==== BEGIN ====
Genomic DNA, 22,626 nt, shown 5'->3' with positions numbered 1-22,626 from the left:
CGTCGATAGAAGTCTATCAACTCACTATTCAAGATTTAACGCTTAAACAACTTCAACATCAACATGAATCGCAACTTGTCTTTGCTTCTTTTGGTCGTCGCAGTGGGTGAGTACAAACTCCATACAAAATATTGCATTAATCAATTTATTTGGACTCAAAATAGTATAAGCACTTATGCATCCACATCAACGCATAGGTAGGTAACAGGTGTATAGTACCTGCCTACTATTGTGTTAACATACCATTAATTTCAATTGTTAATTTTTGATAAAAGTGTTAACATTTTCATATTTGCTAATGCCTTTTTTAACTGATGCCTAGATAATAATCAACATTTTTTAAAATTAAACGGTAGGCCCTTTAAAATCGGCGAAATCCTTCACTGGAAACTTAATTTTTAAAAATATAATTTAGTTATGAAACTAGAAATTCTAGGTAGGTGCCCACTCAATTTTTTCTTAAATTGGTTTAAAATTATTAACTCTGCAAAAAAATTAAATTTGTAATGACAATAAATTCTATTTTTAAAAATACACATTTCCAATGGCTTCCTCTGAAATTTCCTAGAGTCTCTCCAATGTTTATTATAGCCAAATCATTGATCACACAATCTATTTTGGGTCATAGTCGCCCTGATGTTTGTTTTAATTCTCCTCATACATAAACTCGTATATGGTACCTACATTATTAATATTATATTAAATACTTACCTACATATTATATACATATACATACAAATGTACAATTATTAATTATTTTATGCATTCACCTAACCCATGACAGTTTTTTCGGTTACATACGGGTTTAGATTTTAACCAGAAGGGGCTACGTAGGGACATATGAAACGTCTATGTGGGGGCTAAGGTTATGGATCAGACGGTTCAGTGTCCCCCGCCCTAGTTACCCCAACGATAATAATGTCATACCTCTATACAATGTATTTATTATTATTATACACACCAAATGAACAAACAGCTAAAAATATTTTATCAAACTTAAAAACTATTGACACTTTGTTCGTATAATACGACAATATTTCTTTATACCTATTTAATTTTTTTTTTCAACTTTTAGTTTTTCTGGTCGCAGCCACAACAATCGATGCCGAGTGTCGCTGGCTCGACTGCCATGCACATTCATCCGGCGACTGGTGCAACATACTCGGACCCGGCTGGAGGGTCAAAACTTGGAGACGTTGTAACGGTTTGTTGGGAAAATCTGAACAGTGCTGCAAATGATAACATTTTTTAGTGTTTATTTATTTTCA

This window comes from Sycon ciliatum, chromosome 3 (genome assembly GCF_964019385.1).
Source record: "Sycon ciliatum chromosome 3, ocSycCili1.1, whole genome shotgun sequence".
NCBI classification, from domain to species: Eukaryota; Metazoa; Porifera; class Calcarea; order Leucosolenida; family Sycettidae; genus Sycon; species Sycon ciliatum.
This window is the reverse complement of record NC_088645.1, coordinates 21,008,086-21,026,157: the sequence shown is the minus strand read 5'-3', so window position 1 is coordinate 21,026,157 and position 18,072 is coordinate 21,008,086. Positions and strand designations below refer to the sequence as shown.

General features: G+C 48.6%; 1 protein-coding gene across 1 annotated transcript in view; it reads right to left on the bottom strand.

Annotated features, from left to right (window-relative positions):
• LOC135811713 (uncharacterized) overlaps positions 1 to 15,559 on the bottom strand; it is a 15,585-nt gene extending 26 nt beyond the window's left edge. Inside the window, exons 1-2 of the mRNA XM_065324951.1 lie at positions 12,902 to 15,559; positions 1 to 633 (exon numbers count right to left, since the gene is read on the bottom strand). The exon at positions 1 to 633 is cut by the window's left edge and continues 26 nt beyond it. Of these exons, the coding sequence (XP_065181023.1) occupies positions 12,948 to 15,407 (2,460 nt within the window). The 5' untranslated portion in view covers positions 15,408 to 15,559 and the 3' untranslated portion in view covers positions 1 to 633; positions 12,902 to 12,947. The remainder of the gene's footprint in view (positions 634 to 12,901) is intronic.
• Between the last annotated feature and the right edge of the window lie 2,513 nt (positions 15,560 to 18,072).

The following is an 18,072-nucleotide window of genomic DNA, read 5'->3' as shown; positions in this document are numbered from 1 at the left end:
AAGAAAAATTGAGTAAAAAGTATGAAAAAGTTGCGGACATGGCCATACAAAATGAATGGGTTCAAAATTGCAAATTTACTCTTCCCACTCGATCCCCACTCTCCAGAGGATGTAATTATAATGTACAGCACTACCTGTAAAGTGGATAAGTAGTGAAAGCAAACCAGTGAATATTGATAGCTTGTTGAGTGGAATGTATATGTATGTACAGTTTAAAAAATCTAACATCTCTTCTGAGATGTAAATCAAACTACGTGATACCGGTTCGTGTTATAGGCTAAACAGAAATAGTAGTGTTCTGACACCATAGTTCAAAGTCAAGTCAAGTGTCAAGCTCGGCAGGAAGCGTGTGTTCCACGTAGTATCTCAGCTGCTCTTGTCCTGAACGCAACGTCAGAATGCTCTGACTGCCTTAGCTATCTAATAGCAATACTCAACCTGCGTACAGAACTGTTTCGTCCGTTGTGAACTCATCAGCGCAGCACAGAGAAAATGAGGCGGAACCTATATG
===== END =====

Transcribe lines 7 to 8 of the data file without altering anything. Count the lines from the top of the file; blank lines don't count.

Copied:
General features: G+C 48.6%; 1 protein-coding gene across 1 annotated transcript in view; it reads right to left on the bottom strand.

Annotated features, from left to right (window-relative positions):